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HUNTINGTON - Walk into the latest exhibit at the Huntington Museum of Art's Switzer Gallery and your head gets caught up in the clouds - two of Robert Singleton's ethereal oils painted and lit in a heavenly light.

Oh, "Eminence" and "Step Window" are fine, more than fine, by themselves.

But that is not all of the exhibit, they are only a foreshadowing of what lies around the corner.

While four of Singleton's smaller cloudscapes are seen in full museum light at each end of the gallery, the bulk of his new large-scale exhibit, "For the Joy of Light: Paintings by Robert Singleton and Soundscapes by Dan Morro," reveals itself after you walk into the middle of the gallery.

It is then, out of complete darkness, that light and music emerge and morph as your eyes and your mind slowly open together in a smooth, seamless fade into the reality of your surroundings.

"For the Joy of Light," a mind-blending and stunning nine-minute marriage of the large-scale oil paintings of Singleton shown in synchronization with the ambient music of German native EDM, jazz and rock composer and musician, Dan Morro, will be unveiled from 5 to 7 p.m. Saturday, July 29, during an opening reception for the multimedia exhibit that will be at the Museum of Art through Feb. 4, 2018.

With backdrops specifically built for this exhibit at the Huntington Museum of Art by John Farley, "For the Joy of Light" sets loose the wild imaginations of the nearly 80-year-old Singleton, the world-renowned painter who has called Hardy County, West Virginia, home for the past 40 years, and the musical exploration of Morro, the spry German composer whose career has been made consistently diving into musical waters unknown.

Singleton said he hopes the installation will be "a means of uncovering the core of our intuitive understanding and cumulative experience ingrained and transmitted through generations since the dawn of time [serving to] document his search for our shared universal awareness.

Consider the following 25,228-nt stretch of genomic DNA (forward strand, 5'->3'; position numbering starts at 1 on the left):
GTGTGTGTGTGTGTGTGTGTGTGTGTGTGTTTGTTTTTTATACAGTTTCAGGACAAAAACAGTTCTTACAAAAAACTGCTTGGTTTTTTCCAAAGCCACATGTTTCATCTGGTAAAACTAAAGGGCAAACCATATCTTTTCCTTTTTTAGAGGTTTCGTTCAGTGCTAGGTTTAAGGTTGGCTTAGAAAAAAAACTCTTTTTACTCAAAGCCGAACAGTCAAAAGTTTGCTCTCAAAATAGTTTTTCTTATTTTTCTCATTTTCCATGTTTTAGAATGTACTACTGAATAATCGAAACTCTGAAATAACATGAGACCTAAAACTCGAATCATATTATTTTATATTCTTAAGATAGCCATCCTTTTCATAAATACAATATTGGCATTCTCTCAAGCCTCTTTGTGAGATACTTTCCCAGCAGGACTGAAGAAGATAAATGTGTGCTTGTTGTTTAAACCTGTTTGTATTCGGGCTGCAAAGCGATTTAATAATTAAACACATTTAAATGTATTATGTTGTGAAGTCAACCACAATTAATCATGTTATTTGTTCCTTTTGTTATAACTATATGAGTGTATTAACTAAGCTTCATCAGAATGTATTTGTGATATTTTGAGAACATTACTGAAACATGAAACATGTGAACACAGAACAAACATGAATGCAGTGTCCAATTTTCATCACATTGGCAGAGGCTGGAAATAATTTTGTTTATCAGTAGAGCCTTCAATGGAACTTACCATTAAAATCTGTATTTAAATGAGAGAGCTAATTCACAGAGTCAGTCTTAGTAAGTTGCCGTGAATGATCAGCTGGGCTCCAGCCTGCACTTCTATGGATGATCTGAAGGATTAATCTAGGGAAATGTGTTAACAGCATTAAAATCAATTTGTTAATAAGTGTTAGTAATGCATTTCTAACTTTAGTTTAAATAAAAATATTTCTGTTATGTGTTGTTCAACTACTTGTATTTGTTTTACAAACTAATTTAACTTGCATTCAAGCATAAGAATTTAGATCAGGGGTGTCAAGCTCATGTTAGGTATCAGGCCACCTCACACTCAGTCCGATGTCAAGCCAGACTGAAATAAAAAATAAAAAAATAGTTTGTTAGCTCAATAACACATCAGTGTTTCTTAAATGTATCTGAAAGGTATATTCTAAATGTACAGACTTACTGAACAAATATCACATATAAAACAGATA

"I seek a means of involving all human beings, not as viewers, but as participants in the ageless impact of the creative emergence," said Singleton, who is celebrating his 80th year and 40th year in West Virginia, with a series of light and sound exhibitions and a retrospective book also called, "For the Joy of Light."

Geoffrey K. Fleming, Huntington Museum of Art executive director, said he is excited to be able to offer such a unique exhibit to the area.

"This is not typical for our region, so to be able to put something like this that combines paintings, sound, motion and light - that is amazing," Fleming said. "Immersive experiences like this are much more common in large museums now that have the ability to fund those kinds of things, so it was a little harder for us, but working with Robert and Dan made it so much easier."

Singleton, who left a celebrated position in the art world and ducked into exile in West Virginia back in the 1970s for a deliberate retreat into solitude, has long sought ways to weave together sounds of music with his paintings.

Years, ago in Florida, he staged what he said was a rudimentary version of "For the Joy of Light" by putting on a one-weekend-only exhibit that merged sound (although not specifically composed for his work) and light onto his paintings. But then he had to sit at the controls of a dimmer and sound board and be the proverbial "man behind the curtain," the wizard making the magical experience happen for the audience.

In some ways "Joy of Light" is a testament that technology has caught up with Singleton's rekindled zeal for his artistic visions. And that Singleton met someone else who shared his vision.

"A lot of this has to do with the advancement of technology and the fact that this is completely automated," Singleton said of "The Joy of Light," which automatically triggers the start to the nine-minute show when people enter the room. "The other big plus is that he (Dan Morro) is such an incredible composer, and for me, what a treat, because I had done this before with canned music, so one of the first things we talked about when we met was a collaboration of the paintings and that he would create original music."